How do you tell the life story of someone who dresses in bubble wrap and muppets?
By comic book, of course.
Welcome to the biography world’s newest frontier: Bluewater Productions recently announced it will make a comic centered on the life of pop star Lady Gaga.
The biography will be part of “Fame,” a new comic book series depicting “culturally relevant celebrities and other pop culture icons,” Bluewater’s Web site notes.
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The Lady Gaga installment is slated for a May release — just in time for Free Comic Book Day.
It’s not entirely a new move for Bluewater, a publishing and production company.
They’re the same entity that unveiled a “Female Force” comic series with lead characters like Nancy Pelosi, Michelle Obama and “Twilight” author Stephenie Meyer.
Then, there’s Bluewater’s “Political Power” series, which this year will highlight the lives of leaders ranging from Al Gore to Al Franken.
Memo to biographies: You’ve come a long way, baby.
It’s hard to forget the days when an elementary school book report would require a trip to the library’s biography section — a dust-clad corner with titles last checked out (reluctantly) by a member of the class before yours.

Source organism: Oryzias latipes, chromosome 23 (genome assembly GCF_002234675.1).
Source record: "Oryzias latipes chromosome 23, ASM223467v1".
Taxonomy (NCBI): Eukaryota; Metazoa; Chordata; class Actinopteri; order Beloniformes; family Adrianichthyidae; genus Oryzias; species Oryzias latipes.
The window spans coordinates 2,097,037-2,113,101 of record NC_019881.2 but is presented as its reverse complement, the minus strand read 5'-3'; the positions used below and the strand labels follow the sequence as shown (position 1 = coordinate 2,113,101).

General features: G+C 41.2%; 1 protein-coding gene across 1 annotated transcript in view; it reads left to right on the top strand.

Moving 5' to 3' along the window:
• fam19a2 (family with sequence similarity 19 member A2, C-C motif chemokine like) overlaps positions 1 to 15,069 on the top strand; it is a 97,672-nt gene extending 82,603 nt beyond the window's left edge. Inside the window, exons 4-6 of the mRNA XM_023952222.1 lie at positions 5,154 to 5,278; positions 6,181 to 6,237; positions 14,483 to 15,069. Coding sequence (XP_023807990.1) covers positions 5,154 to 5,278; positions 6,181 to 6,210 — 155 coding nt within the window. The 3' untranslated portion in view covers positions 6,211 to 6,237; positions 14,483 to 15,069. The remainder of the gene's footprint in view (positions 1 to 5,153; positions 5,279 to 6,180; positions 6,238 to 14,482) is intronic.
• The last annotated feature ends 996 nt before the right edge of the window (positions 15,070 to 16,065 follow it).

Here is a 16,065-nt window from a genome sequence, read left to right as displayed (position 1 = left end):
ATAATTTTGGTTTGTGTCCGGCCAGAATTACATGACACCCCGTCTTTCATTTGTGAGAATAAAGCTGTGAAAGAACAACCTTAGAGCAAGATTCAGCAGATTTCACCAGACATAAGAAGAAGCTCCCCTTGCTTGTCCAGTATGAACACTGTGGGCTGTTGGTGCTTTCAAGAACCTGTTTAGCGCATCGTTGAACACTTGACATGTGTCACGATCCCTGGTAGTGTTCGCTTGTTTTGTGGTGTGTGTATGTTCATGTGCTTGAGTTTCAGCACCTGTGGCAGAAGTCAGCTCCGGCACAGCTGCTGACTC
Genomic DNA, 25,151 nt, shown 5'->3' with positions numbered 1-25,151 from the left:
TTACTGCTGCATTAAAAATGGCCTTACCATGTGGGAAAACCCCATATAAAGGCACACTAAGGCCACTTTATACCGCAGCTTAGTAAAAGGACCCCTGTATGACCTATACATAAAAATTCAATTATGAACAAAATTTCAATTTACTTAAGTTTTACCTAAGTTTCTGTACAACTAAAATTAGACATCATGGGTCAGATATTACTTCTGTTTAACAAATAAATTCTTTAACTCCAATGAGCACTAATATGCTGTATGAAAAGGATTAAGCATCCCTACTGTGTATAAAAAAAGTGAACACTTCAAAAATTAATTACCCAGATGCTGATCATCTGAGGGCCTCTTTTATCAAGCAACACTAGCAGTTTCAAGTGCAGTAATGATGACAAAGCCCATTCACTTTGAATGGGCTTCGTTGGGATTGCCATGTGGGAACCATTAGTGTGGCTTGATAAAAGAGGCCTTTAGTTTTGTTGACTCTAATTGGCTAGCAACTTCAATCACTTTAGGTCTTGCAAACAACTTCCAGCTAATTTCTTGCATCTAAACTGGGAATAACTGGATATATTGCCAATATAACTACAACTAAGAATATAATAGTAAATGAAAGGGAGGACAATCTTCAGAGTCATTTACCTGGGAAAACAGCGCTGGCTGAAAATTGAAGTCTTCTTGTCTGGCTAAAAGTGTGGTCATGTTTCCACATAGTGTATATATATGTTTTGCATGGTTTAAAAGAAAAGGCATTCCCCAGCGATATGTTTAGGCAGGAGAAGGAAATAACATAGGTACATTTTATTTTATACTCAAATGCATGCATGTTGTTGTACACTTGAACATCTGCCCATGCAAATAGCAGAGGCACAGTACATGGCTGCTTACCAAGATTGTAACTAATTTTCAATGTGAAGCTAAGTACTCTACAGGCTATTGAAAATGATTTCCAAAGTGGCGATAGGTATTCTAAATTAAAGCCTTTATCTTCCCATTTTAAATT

You know, the books whose biggest draw was the glossy photo section in the middle, also known as the halfway mark.
Nobody says biographies need to be told entirely by graphic artists, but expansion into the comic book realm seems like a major move forward for the genre.
And frankly, Bluewater Productions’ “Fame” series sounds pretty darn entertaining.
In addition to Lady Gaga, the comic series is slated to profile actor Robert Pattinson, rapper 50 Cent, athlete David Beckham and singer Taylor Swift.
(While we understand comic books have evolved beyond juvenile reading, we wouldn’t complain if “bam!” and “pow!” were thrown into the Taylor Swift/Kanye West scene.)
You can argue the comic book renditions are trivializing the lives of complicated figures like Pelosi and Bill Clinton, turning real decisions into a fantasy tale driven by pretty pictures.
But at the same time, the comic book approach seems to add some relatability to newsmakers’ life stories.
The medium seemingly makes it easier to convey the interactions that shape a public figure’s character.
If the trend continues, skeptics of the traditional biography might finally find literary refuge — and comic relief.
Sonya Sorich, reporter, can be reached at 706-571-8516.